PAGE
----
In this blog post I’d like to share with you one of my absolute favourite genealogical resources: the prairie local history book. I’ll take you through a step by step process for finding your ancestors, their locations, determining the right keywords, and then searching three great sites for local history gold.
What is a local history book and why should I look for one?
There are many styles of local histories. The ones I’m suggesting for genealogy are compilations of stories which are written by, for, and about locals in a small commmunity. The organizers are often associated with a church or historical society, and the books generally commemorate an event such as a centennial.
A local history may have the following:
- A Table of Contents and several indices listing the names of the familiies
- A map and listings of homesteads and their owners
- A history of the small towns in the area, including the general store, the postmaster cum commissioner, and the land office
- A section on the locals who served in military conflicts
- Alphabetical biographies with photos of the area’s families, from the progenitor down to all known decendants, even those still living
- First person accounts of life in the area
As you can see, a local history book can go a long way in filling in the gaps left by birth, marriage and death records.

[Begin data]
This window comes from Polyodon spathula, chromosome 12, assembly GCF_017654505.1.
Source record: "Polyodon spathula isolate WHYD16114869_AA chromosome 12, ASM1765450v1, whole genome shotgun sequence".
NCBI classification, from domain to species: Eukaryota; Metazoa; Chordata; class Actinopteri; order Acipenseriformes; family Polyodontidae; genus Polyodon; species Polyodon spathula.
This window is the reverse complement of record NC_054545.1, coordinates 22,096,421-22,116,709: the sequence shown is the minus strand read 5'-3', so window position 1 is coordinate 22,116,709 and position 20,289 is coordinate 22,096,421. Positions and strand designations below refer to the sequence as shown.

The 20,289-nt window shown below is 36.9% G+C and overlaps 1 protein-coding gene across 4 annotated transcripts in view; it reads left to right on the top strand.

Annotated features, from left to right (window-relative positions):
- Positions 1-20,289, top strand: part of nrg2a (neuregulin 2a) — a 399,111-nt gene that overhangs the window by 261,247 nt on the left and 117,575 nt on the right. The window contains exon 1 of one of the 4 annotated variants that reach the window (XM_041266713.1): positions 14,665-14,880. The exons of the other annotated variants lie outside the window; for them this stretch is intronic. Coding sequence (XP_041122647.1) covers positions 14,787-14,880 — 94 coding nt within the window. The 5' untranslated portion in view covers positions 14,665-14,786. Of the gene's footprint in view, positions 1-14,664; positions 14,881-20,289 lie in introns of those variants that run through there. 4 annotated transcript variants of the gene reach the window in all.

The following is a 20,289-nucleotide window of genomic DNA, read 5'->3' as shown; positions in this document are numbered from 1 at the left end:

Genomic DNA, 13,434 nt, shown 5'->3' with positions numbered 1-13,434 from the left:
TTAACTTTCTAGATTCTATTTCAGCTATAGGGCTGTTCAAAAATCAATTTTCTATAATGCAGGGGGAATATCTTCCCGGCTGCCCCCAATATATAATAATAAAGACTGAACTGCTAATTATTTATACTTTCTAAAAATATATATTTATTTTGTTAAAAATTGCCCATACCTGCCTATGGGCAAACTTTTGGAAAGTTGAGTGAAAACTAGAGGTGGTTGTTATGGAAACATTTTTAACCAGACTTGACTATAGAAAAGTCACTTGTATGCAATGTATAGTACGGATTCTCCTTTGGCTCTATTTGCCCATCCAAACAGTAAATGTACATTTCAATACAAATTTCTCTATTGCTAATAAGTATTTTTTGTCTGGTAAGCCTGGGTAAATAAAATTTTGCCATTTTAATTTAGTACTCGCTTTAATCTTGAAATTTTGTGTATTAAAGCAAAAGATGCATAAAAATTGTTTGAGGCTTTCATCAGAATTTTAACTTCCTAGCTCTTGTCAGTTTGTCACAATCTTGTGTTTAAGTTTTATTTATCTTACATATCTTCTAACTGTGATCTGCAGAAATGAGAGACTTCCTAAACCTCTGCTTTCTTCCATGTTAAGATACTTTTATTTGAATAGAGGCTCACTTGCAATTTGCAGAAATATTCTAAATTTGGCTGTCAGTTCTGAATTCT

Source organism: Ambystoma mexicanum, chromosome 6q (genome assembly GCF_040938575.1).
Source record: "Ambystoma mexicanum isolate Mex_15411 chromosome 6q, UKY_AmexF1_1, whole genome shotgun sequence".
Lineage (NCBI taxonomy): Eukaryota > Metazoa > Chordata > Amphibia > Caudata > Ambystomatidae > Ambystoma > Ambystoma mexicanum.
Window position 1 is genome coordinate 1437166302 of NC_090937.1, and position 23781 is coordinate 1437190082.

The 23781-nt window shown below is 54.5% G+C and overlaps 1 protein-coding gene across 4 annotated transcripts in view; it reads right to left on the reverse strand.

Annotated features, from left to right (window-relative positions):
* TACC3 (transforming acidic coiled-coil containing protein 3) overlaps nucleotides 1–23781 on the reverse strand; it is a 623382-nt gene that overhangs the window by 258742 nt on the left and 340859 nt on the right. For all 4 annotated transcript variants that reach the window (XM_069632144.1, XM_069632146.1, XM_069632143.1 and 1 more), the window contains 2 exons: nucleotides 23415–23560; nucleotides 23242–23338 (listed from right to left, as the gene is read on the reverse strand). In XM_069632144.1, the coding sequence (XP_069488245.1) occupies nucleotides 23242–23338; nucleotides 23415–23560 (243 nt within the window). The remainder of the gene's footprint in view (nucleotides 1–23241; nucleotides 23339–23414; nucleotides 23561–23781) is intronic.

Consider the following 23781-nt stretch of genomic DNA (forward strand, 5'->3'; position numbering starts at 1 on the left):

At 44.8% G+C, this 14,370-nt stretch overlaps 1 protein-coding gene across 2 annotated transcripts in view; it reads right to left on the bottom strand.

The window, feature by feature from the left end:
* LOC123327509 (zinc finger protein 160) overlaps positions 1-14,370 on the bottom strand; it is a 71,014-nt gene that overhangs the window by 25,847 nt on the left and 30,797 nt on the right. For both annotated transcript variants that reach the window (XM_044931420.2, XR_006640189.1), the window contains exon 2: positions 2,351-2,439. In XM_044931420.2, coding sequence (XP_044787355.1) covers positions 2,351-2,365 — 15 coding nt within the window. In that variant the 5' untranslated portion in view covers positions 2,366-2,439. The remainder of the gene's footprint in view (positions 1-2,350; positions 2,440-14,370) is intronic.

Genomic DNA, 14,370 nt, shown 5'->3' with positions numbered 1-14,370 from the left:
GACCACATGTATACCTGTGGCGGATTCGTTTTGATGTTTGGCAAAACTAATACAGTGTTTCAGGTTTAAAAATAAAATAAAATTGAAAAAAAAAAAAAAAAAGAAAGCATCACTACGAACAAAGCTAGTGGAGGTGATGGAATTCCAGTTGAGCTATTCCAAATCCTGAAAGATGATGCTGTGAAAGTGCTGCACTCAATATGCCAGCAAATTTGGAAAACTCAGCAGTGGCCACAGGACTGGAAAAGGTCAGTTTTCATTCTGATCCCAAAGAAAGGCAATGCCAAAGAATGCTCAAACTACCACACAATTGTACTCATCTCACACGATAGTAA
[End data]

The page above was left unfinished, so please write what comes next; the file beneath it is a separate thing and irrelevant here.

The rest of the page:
Who can I find in a local history book?
A local history book may have your ancestor’s biography. If you are very lucky, the book will have your ancestors and their descendants. In addition, the book will have the people your ancestor knew: their friends, acquaintances and neighbours (FAN) from their postmistress to the farrier.
Where can I find my ancestor’s local history book?
First you’ll need to know where they lived, then some keywords to search. Here are some suggestions for finding those keywords using publicly available census data.
I recommend that before you look for a local history book, you first try to track down every posssible census for them.
Example #1 – the 1926 census
From the Districts and subdistricts section of the 1926 census, we find:
- Municipality – Elton
- District 1 – Brandon
- Subdistrict 33 – Townships 11 and 12 in range 19, west of principal meridian. Forrest
Keywords: Elton, Brandon, Forrest, “George Chapman”
Example #2 – the 1921 census
By looking up this information in the District and subdistricts section of the 1921 census for Manitoba, we can find:
- Municipality – Victoria
- District 29 – MacDonald
- Subdistrict 23 – Township 7 in range 11 and sections 3 to 10, 15 to 22, 28 to 33 and the west halves of sections 27 and 34 in township 7, range 10, lying within the Municipality of Victoria, west of principal meridian
Since “Victoria” and “MacDonald” are common names, we would also like to know the local towns in the area. From Manitoba AgriMaps we can see the local towns are Holland, Treherne, Lorne, Bruxelles, Rathwell, and Notre Dame de Lourdes.
Keywords: Victoria, MacDonald, Holland, Treherne, Lorne, Bruxelles, Rathwell, Notre Dame de Lourdes, “Alfred Gates”
Example #3 – the 1916 census